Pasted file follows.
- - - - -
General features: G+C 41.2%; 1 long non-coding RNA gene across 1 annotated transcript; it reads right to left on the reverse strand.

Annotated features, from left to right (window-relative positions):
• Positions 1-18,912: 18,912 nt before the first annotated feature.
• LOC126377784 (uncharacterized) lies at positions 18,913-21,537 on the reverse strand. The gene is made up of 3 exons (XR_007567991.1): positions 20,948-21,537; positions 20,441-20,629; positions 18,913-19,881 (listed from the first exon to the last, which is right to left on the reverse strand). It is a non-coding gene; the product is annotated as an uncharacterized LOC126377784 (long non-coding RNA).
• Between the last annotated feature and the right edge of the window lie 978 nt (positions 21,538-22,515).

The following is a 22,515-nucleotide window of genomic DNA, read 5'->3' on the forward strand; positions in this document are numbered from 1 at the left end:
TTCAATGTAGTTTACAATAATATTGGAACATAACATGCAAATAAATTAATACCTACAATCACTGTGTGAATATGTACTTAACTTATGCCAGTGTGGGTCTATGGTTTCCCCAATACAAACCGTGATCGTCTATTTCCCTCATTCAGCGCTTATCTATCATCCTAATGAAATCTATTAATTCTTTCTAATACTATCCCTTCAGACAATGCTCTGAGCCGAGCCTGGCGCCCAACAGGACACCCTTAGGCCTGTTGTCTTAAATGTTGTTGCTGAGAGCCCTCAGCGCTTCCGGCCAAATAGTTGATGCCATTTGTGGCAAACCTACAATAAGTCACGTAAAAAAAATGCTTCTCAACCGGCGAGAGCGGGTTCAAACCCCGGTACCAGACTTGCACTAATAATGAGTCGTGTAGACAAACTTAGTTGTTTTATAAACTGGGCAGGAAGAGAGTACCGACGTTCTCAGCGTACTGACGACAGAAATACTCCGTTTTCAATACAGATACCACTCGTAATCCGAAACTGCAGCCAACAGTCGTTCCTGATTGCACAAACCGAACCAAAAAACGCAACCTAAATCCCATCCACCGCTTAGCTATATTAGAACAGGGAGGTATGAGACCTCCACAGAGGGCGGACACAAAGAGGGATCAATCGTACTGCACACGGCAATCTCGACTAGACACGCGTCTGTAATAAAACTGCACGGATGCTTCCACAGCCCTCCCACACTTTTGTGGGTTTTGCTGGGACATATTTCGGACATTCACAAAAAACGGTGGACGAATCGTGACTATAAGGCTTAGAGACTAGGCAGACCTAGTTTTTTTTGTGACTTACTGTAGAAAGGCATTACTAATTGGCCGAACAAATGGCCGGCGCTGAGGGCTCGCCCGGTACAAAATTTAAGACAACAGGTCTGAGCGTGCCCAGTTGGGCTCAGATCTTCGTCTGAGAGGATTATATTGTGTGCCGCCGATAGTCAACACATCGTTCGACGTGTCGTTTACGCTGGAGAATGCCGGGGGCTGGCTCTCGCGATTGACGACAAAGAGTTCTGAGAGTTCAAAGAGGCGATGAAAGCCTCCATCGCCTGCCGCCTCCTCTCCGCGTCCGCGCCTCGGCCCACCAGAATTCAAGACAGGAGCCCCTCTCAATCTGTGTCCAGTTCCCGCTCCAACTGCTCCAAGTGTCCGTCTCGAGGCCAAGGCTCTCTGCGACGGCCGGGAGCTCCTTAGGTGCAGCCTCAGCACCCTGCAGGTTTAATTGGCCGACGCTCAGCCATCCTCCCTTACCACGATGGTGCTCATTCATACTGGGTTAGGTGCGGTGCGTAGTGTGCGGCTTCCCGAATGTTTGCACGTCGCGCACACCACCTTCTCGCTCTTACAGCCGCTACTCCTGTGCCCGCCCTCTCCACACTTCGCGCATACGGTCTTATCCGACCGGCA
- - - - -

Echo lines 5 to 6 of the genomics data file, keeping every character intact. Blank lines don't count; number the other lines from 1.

• Between the last annotated feature and the right edge of the window lie 978 nt (positions 21,538-22,515).

The following is a 22,515-nucleotide window of genomic DNA, read 5'->3' on the forward strand; positions in this document are numbered from 1 at the left end: